OCT 2013

EyeWorld is the official news magazine of the American Society of Cataract & Refractive Surgery.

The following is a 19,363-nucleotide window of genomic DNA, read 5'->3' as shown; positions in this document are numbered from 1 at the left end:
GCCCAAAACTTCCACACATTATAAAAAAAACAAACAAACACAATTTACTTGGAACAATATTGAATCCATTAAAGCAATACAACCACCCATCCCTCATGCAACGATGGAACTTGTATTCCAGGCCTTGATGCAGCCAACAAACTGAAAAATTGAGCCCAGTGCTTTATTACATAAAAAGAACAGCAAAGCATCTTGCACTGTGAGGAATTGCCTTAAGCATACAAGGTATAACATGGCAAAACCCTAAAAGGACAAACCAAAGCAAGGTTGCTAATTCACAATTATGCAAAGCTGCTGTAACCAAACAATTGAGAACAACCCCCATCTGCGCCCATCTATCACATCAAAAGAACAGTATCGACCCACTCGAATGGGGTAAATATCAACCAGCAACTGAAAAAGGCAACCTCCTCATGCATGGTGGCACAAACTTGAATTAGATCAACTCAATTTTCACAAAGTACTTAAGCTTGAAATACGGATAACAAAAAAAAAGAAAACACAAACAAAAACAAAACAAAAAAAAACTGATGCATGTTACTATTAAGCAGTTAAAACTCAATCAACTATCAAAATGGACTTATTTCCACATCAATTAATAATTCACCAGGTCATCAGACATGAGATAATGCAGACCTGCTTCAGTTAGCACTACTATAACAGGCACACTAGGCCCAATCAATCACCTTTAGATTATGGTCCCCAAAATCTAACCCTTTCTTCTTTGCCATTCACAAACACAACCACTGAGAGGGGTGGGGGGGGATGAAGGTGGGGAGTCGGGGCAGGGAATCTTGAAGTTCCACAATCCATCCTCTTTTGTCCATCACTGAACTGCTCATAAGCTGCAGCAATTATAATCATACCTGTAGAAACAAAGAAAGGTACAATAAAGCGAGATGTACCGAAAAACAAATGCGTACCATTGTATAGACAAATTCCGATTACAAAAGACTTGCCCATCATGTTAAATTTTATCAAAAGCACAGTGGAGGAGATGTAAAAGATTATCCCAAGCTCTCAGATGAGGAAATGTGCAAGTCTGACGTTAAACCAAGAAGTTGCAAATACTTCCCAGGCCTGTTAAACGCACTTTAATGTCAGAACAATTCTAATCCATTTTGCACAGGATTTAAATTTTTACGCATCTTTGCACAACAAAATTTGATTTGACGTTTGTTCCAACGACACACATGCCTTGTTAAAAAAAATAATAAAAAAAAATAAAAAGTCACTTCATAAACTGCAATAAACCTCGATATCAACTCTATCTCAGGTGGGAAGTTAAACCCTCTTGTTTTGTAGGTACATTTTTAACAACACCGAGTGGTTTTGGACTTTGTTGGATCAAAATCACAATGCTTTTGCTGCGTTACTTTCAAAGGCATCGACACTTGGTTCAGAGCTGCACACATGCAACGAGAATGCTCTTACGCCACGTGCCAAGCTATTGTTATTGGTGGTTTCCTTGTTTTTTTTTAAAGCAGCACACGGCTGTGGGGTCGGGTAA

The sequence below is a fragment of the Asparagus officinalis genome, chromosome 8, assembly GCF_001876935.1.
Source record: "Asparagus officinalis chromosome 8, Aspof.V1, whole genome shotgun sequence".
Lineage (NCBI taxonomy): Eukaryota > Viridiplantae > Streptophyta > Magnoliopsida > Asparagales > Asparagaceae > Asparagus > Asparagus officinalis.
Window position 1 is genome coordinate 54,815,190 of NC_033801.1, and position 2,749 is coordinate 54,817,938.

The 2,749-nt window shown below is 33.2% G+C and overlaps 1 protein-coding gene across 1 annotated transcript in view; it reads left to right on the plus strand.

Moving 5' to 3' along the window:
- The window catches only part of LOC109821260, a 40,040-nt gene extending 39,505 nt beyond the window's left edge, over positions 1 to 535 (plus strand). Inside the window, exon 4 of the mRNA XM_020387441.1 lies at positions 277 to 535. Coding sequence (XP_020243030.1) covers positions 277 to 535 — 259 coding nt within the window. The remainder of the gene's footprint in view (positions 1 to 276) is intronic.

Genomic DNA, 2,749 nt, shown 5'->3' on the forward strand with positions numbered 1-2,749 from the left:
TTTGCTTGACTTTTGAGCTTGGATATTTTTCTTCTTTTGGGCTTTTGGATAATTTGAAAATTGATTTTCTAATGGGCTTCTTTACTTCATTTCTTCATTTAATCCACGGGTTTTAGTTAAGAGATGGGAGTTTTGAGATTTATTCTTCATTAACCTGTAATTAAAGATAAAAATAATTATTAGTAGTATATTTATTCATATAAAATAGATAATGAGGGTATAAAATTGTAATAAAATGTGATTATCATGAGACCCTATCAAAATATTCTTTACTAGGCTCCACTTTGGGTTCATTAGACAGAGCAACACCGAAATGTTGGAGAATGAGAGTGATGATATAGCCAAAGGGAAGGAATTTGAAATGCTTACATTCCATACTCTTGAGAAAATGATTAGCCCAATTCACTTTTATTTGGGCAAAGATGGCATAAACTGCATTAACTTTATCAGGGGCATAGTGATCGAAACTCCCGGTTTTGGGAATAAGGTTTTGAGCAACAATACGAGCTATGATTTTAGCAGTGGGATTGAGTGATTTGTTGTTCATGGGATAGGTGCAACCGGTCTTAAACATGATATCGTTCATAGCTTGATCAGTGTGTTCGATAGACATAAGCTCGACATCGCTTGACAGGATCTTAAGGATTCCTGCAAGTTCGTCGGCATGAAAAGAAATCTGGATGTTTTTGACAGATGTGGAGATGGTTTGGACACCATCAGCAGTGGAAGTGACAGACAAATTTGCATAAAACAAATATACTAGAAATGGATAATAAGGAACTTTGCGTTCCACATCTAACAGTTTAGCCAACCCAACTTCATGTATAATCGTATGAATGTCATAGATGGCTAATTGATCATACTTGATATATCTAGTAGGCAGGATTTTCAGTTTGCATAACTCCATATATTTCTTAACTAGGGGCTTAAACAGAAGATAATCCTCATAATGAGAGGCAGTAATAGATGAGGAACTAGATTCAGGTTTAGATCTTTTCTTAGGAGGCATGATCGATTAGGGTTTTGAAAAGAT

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54 October 2013 EW AAO PREVIEW November 16-19, 2013 Glaucoma Subspecialty Day at AAO promises varied program by Erin L. Boyle EyeWorld Senior Staff Writer The subspecialty day will feature case-based presentations for part of the program to create an interactive forum T he 2013 Glaucoma Subspecialty Day will bring the most up-todate and hot topic information in glaucoma management to attendees prior to the American Academy of Ophthalmology (AAO) meeting this November in New Orleans. Attendees can expect to hear presentations based on the experience and research of top glaucoma experts in the field. "I would say if there's an overall theme in the day, it would be casebased presentations," said Thomas W. Samuelson, MD, attending surgeon, Minnesota Eye Consultants, University of Minnesota, and the Phillips Eye Institute, Minneapolis. "Medical and diagnosis-specific management is going to be case- based to foster discussion. On the surgical side, the theme will be the lens and glaucoma management with the role of MIGS, traditional surgeries, and special attention on how to manage angle closure," he said. Dr. Samuelson, who is program director of the 2013 Glaucoma Subspecialty Day with David S. Friedman, MD, Alfred Sommer Professor, Wilmer Eye Institute, Johns Hopkins University School of Medicine, Baltimore, said that a "broad spectrum of topics within the field of glaucoma" will be covered. The 2013 Glaucoma Subspecialty Day, titled "The Future Is Now! #Glaucoma2013," will be held in conjunction with the American Glaucoma Society on Saturday, Nov. 16 from 8 a.m. to 5 p.m. at the Morial Convention Center. Morning The Glaucoma Subspecialty Day's morning offerings will begin with "Diagnostic Tests in Glaucoma," which will feature experts reviewing cases and giving presentations on the topic, including "The Case of a Glaucoma Suspect – Testing and Risk Factor Estimation and Integration," "Glaucoma Progression – Should We Make Decisions Based on Imaging Alone?" and "The Case of a Highly Myopic Patient." "I think [the first section] will be interactive and dynamic, reviewing nuances of imaging and visual field analysis," Dr. Samuelson said. The second section will be "Medications, Laser Trabeculoplasty, and Clinical Management Pearls," with point and counterpoint presentations and updates on "what's next" in the subject. "We're going to move rapidly into some controversies on medicines and lasers, specifically touching on the role of laser trabeculoplasty and when should it be used. We will also debate whether there is a difference in generic vs. nongeneric medication," Dr. Samuelson said. The third section will examine "Challenging Glaucomas – Old and New" and will be a review of interesting cases followed by a panel discussion and summary. New Orleans nightlife The 21st Amendment at La Louisiane 725 Iberville St. 504-378-7330 www.21stamendmentnola.com Ampersand 1100 Tulane Ave. 504-587-3737 www.clubampersand.com Beach on Bourbon 227 Bourbon St. 504-231-8519 www.beachonbourbon.com Bourbon Cowboy 241 Bourbon St. 504-231-8519 www.bourboncowboy.com Bourbon Heat 711 Bourbon St. 504-324-4215 www.711bourbonheat.com The Metropolitan 310 Andrew Higgins Drive 504-568-1700 www.themetropolitannightclub.com Fritzel's European Jazz Pub 733 Bourbon St. 504-586-4800 www.fritzelsjazz.net Old Absinthe House 240 Bourbon St. 504-523-0113 www.ruebourbon.com House of Blues 225 Decatur St. 504-529-2583 www.hob.com The Publiq House 4528 Freret St. 504-826-9912 www.publiqhouse.com The Maison 508 Frenchmen Street 504-371-5543 www.maisonfrenchmen.com Republic 828 S. Peters St. 504-528-8282 www.republicnola.com Source: NewOrleansOnline.com "We're going to have a session that's going to be quite compelling —it will be a case management panel of very specific dilemmas in glaucoma. For example, [that section will include] how to handle glaucoma in pregnancy, how to handle the post-refractive patient, and the whole topic of refractive surgery in individuals with glaucoma—is there a role or should it be avoided," he said. The American Glaucoma Society Subspecialty Day Lecture will be "Regional Rates of Field Loss in Glaucoma: Differential Effects of Trabeculectomy," given by Joseph Caprioli, MD. Dr. Samuelson said that Dr. Caprioli might discuss how different treatment modalities are effective in reducing damage to certain parts of the optic nerve and visual field. "It will be interesting to hear what [he] has to say about how effective our different treatments are in preventing critical field loss," Dr. Samuelson said. Afternoon The Glaucoma Subspecialty Day's afternoon offerings will begin with "Individualizing Glaucoma Surgery." That section will feature case presentations, with these cases highlighting what procedure is most desirable for various clinical situations and specifically if the choice is different in phakic and pseudophakic eyes. The fifth and last section will be "The Lens and Glaucoma Management: Narrow Angle, Angle Closure," which will highlight the role that the native crystalline lens plays in glaucoma management. Dr. Samuelson said the afternoon sections will include a discussion of MIGS. "The lens in glaucoma can be an important component of our surgical discussion, along with MIGS," he said. "That whole topic, the lens in glaucoma and lens-based glaucoma care, is vitally important. Indeed, once the patient is pseudophakic, we have a very different strategy in managing glaucoma than when a patient is phakic. The lens in glaucoma is central, and we've been saying that for a while, but I think it's even more so now." EW Contact information Samuelson: twsamuelson@mneye.com

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